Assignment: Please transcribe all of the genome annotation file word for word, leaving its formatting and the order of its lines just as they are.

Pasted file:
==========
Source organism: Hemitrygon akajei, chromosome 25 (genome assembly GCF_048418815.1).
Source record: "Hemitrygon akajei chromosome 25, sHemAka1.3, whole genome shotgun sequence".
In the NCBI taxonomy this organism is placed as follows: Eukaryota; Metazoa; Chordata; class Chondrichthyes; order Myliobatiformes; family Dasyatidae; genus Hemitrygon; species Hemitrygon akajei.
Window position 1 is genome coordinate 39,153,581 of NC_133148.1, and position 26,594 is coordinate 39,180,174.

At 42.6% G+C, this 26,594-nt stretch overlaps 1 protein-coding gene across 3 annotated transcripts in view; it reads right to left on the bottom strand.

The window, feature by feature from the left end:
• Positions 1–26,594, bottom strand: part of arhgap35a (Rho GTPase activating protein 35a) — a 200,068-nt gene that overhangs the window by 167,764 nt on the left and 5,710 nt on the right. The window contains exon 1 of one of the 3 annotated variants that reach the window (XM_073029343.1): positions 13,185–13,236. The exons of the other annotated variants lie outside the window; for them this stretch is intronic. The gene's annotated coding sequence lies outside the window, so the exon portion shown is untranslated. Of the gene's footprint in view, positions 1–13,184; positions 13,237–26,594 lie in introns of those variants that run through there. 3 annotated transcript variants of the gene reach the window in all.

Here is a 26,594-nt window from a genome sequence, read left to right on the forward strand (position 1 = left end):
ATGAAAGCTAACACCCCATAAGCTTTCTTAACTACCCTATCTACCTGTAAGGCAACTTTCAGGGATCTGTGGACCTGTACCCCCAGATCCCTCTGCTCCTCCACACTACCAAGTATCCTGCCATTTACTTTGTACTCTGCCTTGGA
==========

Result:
Source organism: Hemitrygon akajei, chromosome 25 (genome assembly GCF_048418815.1).
Source record: "Hemitrygon akajei chromosome 25, sHemAka1.3, whole genome shotgun sequence".
In the NCBI taxonomy this organism is placed as follows: Eukaryota; Metazoa; Chordata; class Chondrichthyes; order Myliobatiformes; family Dasyatidae; genus Hemitrygon; species Hemitrygon akajei.
Window position 1 is genome coordinate 39,153,581 of NC_133148.1, and position 26,594 is coordinate 39,180,174.

At 42.6% G+C, this 26,594-nt stretch overlaps 1 protein-coding gene across 3 annotated transcripts in view; it reads right to left on the bottom strand.

The window, feature by feature from the left end:
• Positions 1–26,594, bottom strand: part of arhgap35a (Rho GTPase activating protein 35a) — a 200,068-nt gene that overhangs the window by 167,764 nt on the left and 5,710 nt on the right. The window contains exon 1 of one of the 3 annotated variants that reach the window (XM_073029343.1): positions 13,185–13,236. The exons of the other annotated variants lie outside the window; for them this stretch is intronic. The gene's annotated coding sequence lies outside the window, so the exon portion shown is untranslated. Of the gene's footprint in view, positions 1–13,184; positions 13,237–26,594 lie in introns of those variants that run through there. 3 annotated transcript variants of the gene reach the window in all.

Here is a 26,594-nt window from a genome sequence, read left to right on the forward strand (position 1 = left end):
ATGAAAGCTAACACCCCATAAGCTTTCTTAACTACCCTATCTACCTGTAAGGCAACTTTCAGGGATCTGTGGACCTGTACCCCCAGATCCCTCTGCTCCTCCACACTACCAAGTATCCTGCCATTTACTTTGTACTCTGCCTTGGA